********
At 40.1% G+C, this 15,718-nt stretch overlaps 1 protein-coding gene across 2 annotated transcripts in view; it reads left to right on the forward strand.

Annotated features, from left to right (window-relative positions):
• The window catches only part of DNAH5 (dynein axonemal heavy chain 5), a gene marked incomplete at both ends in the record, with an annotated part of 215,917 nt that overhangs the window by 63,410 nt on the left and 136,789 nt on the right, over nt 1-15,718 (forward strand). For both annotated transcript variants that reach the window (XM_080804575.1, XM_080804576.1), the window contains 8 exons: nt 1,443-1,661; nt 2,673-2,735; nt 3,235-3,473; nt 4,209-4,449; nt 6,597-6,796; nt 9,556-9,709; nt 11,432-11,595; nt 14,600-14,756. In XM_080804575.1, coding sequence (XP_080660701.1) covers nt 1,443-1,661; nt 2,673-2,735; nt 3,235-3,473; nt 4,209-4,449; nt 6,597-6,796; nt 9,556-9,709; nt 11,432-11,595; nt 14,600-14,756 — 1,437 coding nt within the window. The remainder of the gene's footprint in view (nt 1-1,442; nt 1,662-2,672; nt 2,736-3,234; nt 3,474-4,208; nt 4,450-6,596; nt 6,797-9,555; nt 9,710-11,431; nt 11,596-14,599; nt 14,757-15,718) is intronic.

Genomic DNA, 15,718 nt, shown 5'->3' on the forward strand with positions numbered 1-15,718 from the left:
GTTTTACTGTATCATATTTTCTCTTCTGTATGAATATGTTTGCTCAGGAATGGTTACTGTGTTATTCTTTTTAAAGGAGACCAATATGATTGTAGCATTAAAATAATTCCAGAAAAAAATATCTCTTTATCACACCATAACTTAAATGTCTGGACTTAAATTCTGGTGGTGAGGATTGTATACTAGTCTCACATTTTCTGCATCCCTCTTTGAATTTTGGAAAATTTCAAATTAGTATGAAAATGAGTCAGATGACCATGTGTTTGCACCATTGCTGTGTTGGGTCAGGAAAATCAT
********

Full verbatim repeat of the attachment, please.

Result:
At 40.1% G+C, this 15,718-nt stretch overlaps 1 protein-coding gene across 2 annotated transcripts in view; it reads left to right on the forward strand.

Annotated features, from left to right (window-relative positions):
• The window catches only part of DNAH5 (dynein axonemal heavy chain 5), a gene marked incomplete at both ends in the record, with an annotated part of 215,917 nt that overhangs the window by 63,410 nt on the left and 136,789 nt on the right, over nt 1-15,718 (forward strand). For both annotated transcript variants that reach the window (XM_080804575.1, XM_080804576.1), the window contains 8 exons: nt 1,443-1,661; nt 2,673-2,735; nt 3,235-3,473; nt 4,209-4,449; nt 6,597-6,796; nt 9,556-9,709; nt 11,432-11,595; nt 14,600-14,756. In XM_080804575.1, coding sequence (XP_080660701.1) covers nt 1,443-1,661; nt 2,673-2,735; nt 3,235-3,473; nt 4,209-4,449; nt 6,597-6,796; nt 9,556-9,709; nt 11,432-11,595; nt 14,600-14,756 — 1,437 coding nt within the window. The remainder of the gene's footprint in view (nt 1-1,442; nt 1,662-2,672; nt 2,736-3,234; nt 3,474-4,208; nt 4,450-6,596; nt 6,797-9,555; nt 9,710-11,431; nt 11,596-14,599; nt 14,757-15,718) is intronic.

Genomic DNA, 15,718 nt, shown 5'->3' on the forward strand with positions numbered 1-15,718 from the left:
GTTTTACTGTATCATATTTTCTCTTCTGTATGAATATGTTTGCTCAGGAATGGTTACTGTGTTATTCTTTTTAAAGGAGACCAATATGATTGTAGCATTAAAATAATTCCAGAAAAAAATATCTCTTTATCACACCATAACTTAAATGTCTGGACTTAAATTCTGGTGGTGAGGATTGTATACTAGTCTCACATTTTCTGCATCCCTCTTTGAATTTTGGAAAATTTCAAATTAGTATGAAAATGAGTCAGATGACCATGTGTTTGCACCATTGCTGTGTTGGGTCAGGAAAATCAT